They’re so advanced these days that you can take an early pregnancy test 6 days before your period is due and expect a result that’s around 99% accurate.
What kind of pregnancy test should I take?
Pregnancy tests are the most accurate way to tell if you're having a baby. You might be wondering, how exactly does a pregnancy test work? Pregnancy tests work by detecting a hormone in a woman's blood or urine: hCG (human chorionic gonadotropin) is produced when an egg is implanted in the uterus.
There are two kinds of pregnancy tests, blood and urine tests, and home tests that use urine. A blood test (one you'd have at the doctors or in the hospital) detects hCG earlier than a qualitative blood or urine test.
Home tests vary in accuracy. Some are accurate on the first day of your missed period, but most detect pregnancy a week after this point.
Most home pregnancy tests detect hCG in a urine stream when, after a few minutes, a line or symbol appears if the test is positive (indicating pregnancy); most urine pregnancy test instructions urge a second test in a few days no matter what the first results were.
It might be possible to be pregnant and get a "false negative", so always take a second test around a week later to be sure.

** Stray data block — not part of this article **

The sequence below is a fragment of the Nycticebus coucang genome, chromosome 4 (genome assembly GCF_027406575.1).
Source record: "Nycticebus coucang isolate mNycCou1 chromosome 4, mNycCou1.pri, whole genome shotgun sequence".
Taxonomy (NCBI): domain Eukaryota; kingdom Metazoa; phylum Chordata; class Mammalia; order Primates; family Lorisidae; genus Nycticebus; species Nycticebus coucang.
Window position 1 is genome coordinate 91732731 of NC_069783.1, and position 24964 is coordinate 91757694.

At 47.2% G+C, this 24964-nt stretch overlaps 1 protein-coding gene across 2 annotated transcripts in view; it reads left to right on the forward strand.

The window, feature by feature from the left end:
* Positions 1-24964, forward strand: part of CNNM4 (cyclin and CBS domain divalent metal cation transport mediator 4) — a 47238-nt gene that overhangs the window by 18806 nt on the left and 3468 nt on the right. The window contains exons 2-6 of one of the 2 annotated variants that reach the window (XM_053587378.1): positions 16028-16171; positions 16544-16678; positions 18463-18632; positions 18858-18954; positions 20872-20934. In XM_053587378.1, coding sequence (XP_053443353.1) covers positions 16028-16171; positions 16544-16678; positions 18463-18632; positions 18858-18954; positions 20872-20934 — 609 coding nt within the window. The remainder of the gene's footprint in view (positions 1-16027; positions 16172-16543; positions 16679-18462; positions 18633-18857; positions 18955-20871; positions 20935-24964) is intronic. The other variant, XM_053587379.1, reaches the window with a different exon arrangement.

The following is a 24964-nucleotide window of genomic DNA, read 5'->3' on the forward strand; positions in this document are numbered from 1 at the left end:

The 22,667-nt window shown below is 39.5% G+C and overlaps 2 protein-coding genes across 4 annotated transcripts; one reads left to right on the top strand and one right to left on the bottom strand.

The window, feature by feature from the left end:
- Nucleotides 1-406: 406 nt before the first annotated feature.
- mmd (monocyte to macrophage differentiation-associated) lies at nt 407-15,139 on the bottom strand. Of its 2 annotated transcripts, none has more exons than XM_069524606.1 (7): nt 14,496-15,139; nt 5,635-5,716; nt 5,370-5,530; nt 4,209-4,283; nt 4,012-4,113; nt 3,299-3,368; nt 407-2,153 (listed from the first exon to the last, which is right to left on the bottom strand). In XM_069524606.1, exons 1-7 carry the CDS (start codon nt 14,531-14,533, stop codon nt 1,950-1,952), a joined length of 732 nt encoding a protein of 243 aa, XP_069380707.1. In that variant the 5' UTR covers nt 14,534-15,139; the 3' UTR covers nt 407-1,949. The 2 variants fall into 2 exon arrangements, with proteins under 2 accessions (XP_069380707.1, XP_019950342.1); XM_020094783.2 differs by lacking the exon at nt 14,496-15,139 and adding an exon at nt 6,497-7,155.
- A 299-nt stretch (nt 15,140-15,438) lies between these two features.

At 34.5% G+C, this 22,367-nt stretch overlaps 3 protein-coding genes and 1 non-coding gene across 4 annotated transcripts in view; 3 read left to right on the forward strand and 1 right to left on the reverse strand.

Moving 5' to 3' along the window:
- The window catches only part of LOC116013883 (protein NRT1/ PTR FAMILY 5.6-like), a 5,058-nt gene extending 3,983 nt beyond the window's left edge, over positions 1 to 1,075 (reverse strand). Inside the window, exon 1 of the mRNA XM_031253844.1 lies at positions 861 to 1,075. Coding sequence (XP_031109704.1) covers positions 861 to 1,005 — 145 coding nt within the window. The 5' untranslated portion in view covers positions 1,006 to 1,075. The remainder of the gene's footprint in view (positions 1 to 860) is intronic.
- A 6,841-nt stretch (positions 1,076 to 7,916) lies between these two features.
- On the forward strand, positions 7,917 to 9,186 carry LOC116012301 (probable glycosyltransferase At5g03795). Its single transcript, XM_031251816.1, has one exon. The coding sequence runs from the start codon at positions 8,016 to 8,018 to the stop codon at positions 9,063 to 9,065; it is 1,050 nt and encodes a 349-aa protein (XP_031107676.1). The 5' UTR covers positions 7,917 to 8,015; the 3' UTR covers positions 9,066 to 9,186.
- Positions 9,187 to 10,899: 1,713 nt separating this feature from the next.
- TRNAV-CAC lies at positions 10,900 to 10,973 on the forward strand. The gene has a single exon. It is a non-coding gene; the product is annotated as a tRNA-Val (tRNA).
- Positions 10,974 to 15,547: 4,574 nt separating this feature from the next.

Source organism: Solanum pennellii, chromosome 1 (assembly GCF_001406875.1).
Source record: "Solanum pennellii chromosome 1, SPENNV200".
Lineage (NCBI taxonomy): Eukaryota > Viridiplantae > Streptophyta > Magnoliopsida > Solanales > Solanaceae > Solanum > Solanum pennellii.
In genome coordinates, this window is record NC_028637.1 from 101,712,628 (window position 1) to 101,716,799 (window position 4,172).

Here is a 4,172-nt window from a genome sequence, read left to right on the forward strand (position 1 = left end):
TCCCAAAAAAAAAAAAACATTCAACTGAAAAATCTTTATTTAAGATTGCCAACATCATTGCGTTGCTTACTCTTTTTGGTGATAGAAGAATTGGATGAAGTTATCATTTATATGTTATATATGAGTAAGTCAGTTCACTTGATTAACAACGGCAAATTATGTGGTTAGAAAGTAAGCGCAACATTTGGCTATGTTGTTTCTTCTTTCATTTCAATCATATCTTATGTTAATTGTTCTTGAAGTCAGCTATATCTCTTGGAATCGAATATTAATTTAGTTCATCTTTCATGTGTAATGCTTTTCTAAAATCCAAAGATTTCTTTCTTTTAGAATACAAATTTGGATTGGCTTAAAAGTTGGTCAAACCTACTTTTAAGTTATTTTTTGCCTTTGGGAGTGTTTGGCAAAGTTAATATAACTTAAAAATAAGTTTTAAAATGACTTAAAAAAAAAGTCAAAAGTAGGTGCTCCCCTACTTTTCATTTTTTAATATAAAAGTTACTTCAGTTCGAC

Above are the main tell-tale signs of pregnancy, (plus science-backed theories to make sense of it all!). Or if you'd prefer, you can take our pregnancy quiz to find out if you're likely to be pregnant.
However, it's worth bearing in mind that Dr. Helena Watson reminds us that you may indeed be pregnant with no symptoms at all. "It's important to emphasise that most women have no symptoms whatsoever in early pregnancy," says Dr Helena Watson, Clinical Researcher at King's College London.
"A lot of pregnancy symptoms are possible but are also possible in non-pregnant women. Some (bloating, constipation, libido change, shortness of breath) are much more common later in pregnancy when the progesterone levels are higher and are less likely to be present in the first few weeks."
Congratulations! If you want to proceed with the pregnancy, it's time to start planning! Work out when your baby should arrive by using our due date calculator and learn more about what to expect by reading through our pregnancy week by week guides.
For this piece we worked with Dr Helena Watson, an obstetrics and gynaecology registrar in South London, working on the labour ward, at antenatal clinics and within gynaecology services to discuss the early pregnancy symptoms. She is also currently undertaking a PhD in Women’s Health Research at King’s College London. She is involved in projects such as Cotfinder and QUiPP.